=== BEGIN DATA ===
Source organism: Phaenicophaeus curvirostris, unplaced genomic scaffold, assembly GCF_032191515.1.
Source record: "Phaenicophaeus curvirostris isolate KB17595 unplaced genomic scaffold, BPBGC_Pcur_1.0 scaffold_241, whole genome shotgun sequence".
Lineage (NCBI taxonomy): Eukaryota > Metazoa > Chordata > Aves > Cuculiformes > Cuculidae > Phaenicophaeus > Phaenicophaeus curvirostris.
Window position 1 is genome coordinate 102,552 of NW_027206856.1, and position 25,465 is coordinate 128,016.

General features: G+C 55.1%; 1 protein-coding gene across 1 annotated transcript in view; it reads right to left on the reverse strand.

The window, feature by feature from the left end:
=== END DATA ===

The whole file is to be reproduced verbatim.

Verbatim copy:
Source organism: Phaenicophaeus curvirostris, unplaced genomic scaffold, assembly GCF_032191515.1.
Source record: "Phaenicophaeus curvirostris isolate KB17595 unplaced genomic scaffold, BPBGC_Pcur_1.0 scaffold_241, whole genome shotgun sequence".
Lineage (NCBI taxonomy): Eukaryota > Metazoa > Chordata > Aves > Cuculiformes > Cuculidae > Phaenicophaeus > Phaenicophaeus curvirostris.
Window position 1 is genome coordinate 102,552 of NW_027206856.1, and position 25,465 is coordinate 128,016.

General features: G+C 55.1%; 1 protein-coding gene across 1 annotated transcript in view; it reads right to left on the reverse strand.

The window, feature by feature from the left end: